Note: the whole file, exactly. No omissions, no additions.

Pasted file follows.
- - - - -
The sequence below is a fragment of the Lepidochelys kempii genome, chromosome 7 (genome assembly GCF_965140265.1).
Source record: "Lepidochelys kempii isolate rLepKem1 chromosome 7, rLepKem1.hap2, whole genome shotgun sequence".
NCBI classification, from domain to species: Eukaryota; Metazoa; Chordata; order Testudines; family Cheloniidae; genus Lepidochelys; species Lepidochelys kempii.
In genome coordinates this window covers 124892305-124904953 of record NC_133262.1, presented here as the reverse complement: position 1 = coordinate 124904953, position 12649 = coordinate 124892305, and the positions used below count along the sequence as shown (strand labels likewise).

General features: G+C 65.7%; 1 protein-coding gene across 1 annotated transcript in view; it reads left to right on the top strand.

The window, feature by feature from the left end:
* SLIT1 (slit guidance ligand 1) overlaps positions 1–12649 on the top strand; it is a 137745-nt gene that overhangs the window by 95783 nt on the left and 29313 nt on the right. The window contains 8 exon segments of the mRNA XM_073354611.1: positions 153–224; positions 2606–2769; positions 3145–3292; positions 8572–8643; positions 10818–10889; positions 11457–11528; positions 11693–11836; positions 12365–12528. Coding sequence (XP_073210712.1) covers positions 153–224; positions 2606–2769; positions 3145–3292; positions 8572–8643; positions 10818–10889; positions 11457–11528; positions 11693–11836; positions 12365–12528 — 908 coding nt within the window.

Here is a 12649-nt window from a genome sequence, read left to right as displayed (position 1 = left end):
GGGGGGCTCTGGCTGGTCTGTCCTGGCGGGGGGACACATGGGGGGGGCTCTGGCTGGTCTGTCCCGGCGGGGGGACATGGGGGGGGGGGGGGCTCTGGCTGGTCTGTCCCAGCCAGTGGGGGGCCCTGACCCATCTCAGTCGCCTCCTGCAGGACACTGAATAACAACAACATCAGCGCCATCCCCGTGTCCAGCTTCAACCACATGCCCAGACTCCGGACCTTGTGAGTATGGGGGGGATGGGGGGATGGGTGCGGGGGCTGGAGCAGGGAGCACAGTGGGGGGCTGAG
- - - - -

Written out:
The sequence below is a fragment of the Lepidochelys kempii genome, chromosome 7 (genome assembly GCF_965140265.1).
Source record: "Lepidochelys kempii isolate rLepKem1 chromosome 7, rLepKem1.hap2, whole genome shotgun sequence".
NCBI classification, from domain to species: Eukaryota; Metazoa; Chordata; order Testudines; family Cheloniidae; genus Lepidochelys; species Lepidochelys kempii.
In genome coordinates this window covers 124892305-124904953 of record NC_133262.1, presented here as the reverse complement: position 1 = coordinate 124904953, position 12649 = coordinate 124892305, and the positions used below count along the sequence as shown (strand labels likewise).

General features: G+C 65.7%; 1 protein-coding gene across 1 annotated transcript in view; it reads left to right on the top strand.

The window, feature by feature from the left end:
* SLIT1 (slit guidance ligand 1) overlaps positions 1–12649 on the top strand; it is a 137745-nt gene that overhangs the window by 95783 nt on the left and 29313 nt on the right. The window contains 8 exon segments of the mRNA XM_073354611.1: positions 153–224; positions 2606–2769; positions 3145–3292; positions 8572–8643; positions 10818–10889; positions 11457–11528; positions 11693–11836; positions 12365–12528. Coding sequence (XP_073210712.1) covers positions 153–224; positions 2606–2769; positions 3145–3292; positions 8572–8643; positions 10818–10889; positions 11457–11528; positions 11693–11836; positions 12365–12528 — 908 coding nt within the window.

Here is a 12649-nt window from a genome sequence, read left to right as displayed (position 1 = left end):
GGGGGGCTCTGGCTGGTCTGTCCTGGCGGGGGGACACATGGGGGGGGCTCTGGCTGGTCTGTCCCGGCGGGGGGACATGGGGGGGGGGGGGGCTCTGGCTGGTCTGTCCCAGCCAGTGGGGGGCCCTGACCCATCTCAGTCGCCTCCTGCAGGACACTGAATAACAACAACATCAGCGCCATCCCCGTGTCCAGCTTCAACCACATGCCCAGACTCCGGACCTTGTGAGTATGGGGGGGATGGGGGGATGGGTGCGGGGGCTGGAGCAGGGAGCACAGTGGGGGGCTGAG